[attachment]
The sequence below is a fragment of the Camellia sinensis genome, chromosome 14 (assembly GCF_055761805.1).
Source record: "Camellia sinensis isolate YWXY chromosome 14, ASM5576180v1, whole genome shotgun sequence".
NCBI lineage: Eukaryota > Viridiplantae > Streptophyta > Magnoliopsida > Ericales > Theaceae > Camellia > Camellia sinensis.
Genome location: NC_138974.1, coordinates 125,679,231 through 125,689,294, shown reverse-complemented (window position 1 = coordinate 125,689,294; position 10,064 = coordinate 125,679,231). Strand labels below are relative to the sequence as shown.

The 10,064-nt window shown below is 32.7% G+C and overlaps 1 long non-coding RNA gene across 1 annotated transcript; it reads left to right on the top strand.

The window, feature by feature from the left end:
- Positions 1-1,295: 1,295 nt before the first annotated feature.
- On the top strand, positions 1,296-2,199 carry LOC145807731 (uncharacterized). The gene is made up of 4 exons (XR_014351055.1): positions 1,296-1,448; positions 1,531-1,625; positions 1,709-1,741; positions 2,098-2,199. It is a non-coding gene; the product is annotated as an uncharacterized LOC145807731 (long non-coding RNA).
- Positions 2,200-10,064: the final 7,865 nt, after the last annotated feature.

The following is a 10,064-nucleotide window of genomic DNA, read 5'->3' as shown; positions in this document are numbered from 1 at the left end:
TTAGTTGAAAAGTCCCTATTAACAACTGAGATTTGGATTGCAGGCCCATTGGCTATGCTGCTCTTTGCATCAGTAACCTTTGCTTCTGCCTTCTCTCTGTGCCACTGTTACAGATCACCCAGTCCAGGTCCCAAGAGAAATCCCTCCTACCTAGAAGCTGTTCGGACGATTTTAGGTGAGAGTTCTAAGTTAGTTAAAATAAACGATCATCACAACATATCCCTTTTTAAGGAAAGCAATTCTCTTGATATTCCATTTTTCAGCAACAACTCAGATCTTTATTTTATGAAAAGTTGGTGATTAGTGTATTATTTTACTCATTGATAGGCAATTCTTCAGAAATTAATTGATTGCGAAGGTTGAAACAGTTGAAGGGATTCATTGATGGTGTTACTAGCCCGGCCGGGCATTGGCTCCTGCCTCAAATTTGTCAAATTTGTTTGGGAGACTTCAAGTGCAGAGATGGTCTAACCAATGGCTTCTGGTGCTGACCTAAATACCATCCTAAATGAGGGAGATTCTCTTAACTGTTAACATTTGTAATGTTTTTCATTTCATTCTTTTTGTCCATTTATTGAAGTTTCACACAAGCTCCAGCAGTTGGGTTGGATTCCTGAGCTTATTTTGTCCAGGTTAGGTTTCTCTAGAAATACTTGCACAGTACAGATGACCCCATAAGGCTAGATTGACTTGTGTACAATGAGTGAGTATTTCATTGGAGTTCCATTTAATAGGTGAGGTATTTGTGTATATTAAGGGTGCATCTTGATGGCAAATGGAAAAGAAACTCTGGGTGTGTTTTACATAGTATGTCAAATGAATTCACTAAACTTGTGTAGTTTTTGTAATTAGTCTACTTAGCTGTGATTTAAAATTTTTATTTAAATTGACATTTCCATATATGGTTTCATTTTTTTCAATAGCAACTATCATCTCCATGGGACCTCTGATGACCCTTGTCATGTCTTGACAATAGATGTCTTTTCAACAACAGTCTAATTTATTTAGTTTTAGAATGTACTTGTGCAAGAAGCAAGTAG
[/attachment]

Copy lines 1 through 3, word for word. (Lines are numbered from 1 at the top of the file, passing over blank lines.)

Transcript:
The sequence below is a fragment of the Camellia sinensis genome, chromosome 14 (assembly GCF_055761805.1).
Source record: "Camellia sinensis isolate YWXY chromosome 14, ASM5576180v1, whole genome shotgun sequence".
NCBI lineage: Eukaryota > Viridiplantae > Streptophyta > Magnoliopsida > Ericales > Theaceae > Camellia > Camellia sinensis.